6 Simple principles of secure website design

Simple design usually underlies a successful security mechanism on a web site. Make it more complex than required and the user suffers from a barrage of logins and redirections. Make it too simple and you risk your site being compromised.
The following 6 principles draw on ideas of simplicity and restriction. In the following list the word ‘subject’ can mean program or user and the word ‘object’ can mean a program, file, url.

1. Principle of least privilege:
A subject should be given only those privileges that it needs in order to complete task. The principle of least privilege states that only the minimum access necessary to perform an operation should be granted, and that access should be granted only for the minimum amount of time necessary.

2. Fail-safe defaults:
Unless a subject is given explicit access to an object, it should be denied access to that object. Design your sites so that when it fails, it fails in a secure manner. For example when an ATM fails, it should shut down, and not spew money out its slot.

For example take the following code in PHP:

$access = $IsAccessAllowed($user); 
if ($access == ERROR_ACCESS_DENIED) 
{ 
// Security check failed.
// Inform user that access is denied. 
} 
else 
{ 
// Security check OK. 
}

The code looks fine, but what if the IsAccessAllowed function fails. The default execution path in the above code is to grant access to the user. A better version is show below. Here the default access is set to ‘DENIED’. Only after IsAccessAllowed is successfully executed and it returns a ‘NO_ERROR’ message is the user allowed access.If for any reason the IsAccessAllowed function fails the default action is to deny access.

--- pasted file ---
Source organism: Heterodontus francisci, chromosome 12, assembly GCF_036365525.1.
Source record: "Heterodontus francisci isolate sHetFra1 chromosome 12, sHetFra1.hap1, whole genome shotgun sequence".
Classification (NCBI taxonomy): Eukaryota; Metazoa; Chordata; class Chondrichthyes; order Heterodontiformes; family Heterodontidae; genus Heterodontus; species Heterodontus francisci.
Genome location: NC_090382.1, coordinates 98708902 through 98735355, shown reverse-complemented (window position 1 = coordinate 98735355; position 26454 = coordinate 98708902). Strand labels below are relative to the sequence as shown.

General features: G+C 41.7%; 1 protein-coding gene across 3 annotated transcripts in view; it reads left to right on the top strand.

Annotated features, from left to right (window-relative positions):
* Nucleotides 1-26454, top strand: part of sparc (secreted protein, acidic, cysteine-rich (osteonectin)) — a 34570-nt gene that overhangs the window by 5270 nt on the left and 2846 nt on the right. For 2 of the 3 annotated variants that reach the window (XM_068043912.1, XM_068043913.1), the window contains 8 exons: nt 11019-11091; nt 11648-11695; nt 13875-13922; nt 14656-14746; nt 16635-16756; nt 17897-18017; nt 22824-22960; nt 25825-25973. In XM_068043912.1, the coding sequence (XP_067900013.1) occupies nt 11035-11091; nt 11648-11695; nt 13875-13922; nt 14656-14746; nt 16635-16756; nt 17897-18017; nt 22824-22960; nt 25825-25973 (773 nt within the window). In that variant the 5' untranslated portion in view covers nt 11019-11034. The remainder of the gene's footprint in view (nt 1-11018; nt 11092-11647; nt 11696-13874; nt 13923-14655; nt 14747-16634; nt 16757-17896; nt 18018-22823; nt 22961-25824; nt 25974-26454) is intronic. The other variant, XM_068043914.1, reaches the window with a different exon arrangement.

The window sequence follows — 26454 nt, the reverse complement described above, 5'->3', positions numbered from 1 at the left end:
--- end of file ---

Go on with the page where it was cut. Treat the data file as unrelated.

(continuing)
$access = ERROR_ACCESS_DENIED; 
$access = $IsAccessAllowed($user); 
if ($access == NO_ERROR) 
{ 
// Secure check OK. 
// Perform task. 
} 
else 
{ 
// Security check failed. 
// Inform user that access is denied. 
}

3. Economy of mechanism:
Security mechanisms should be as simple as possible. Security is like a chain; the weakest link breaks it. Simplicity means fewer links and fewer points of vulnerability.

4. Complete mediation:
All access to objects be checked to ensure that they are allowed. Every access to every object must be checked for authority.

5. Open design:
Security of a mechanism should not depend on the secrecy of its design or implementation.

6. Psychological acceptability:
Security mechanisms should not make the resource more difficult top access than if the security mechanisms were not present. The security mechanism should be designed taking the user in mind. For example; If a user on your website has to set a dozen permissions on his profile page or payment preferences, he will surely give it a miss, thus opening a security hole hackers can exploit.

The details of security mechanism implementation can vary for various web languages like PHP or .NET, but keeping the above principle in mind can go a long way in securing you website.

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One thought on “6 Simple principles of secure website design

  1. good article.

    can be made better if topics on access privileges can be include with code and few examples.

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